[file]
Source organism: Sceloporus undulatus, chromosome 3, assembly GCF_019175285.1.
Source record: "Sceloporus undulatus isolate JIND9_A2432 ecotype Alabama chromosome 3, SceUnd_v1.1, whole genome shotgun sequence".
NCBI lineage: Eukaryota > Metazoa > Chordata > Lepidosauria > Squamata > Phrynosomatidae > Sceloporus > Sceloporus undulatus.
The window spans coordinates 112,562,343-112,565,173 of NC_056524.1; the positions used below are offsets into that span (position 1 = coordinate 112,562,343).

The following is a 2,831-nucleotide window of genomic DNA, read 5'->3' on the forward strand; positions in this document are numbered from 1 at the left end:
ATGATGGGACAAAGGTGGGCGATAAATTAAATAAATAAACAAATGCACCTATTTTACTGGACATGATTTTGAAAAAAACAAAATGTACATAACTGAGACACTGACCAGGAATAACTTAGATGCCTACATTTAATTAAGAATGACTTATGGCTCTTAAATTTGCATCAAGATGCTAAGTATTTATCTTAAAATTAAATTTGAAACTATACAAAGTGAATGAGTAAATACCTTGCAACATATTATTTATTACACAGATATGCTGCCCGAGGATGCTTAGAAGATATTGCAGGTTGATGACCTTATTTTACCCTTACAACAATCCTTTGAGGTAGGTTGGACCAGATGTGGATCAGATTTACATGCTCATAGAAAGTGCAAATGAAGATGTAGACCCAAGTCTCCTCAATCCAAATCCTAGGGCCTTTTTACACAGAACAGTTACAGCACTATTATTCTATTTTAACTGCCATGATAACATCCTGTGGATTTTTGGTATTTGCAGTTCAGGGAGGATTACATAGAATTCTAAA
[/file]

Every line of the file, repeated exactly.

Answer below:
Source organism: Sceloporus undulatus, chromosome 3, assembly GCF_019175285.1.
Source record: "Sceloporus undulatus isolate JIND9_A2432 ecotype Alabama chromosome 3, SceUnd_v1.1, whole genome shotgun sequence".
NCBI lineage: Eukaryota > Metazoa > Chordata > Lepidosauria > Squamata > Phrynosomatidae > Sceloporus > Sceloporus undulatus.
The window spans coordinates 112,562,343-112,565,173 of NC_056524.1; the positions used below are offsets into that span (position 1 = coordinate 112,562,343).

The following is a 2,831-nucleotide window of genomic DNA, read 5'->3' on the forward strand; positions in this document are numbered from 1 at the left end:
ATGATGGGACAAAGGTGGGCGATAAATTAAATAAATAAACAAATGCACCTATTTTACTGGACATGATTTTGAAAAAAACAAAATGTACATAACTGAGACACTGACCAGGAATAACTTAGATGCCTACATTTAATTAAGAATGACTTATGGCTCTTAAATTTGCATCAAGATGCTAAGTATTTATCTTAAAATTAAATTTGAAACTATACAAAGTGAATGAGTAAATACCTTGCAACATATTATTTATTACACAGATATGCTGCCCGAGGATGCTTAGAAGATATTGCAGGTTGATGACCTTATTTTACCCTTACAACAATCCTTTGAGGTAGGTTGGACCAGATGTGGATCAGATTTACATGCTCATAGAAAGTGCAAATGAAGATGTAGACCCAAGTCTCCTCAATCCAAATCCTAGGGCCTTTTTACACAGAACAGTTACAGCACTATTATTCTATTTTAACTGCCATGATAACATCCTGTGGATTTTTGGTATTTGCAGTTCAGGGAGGATTACATAGAATTCTAAA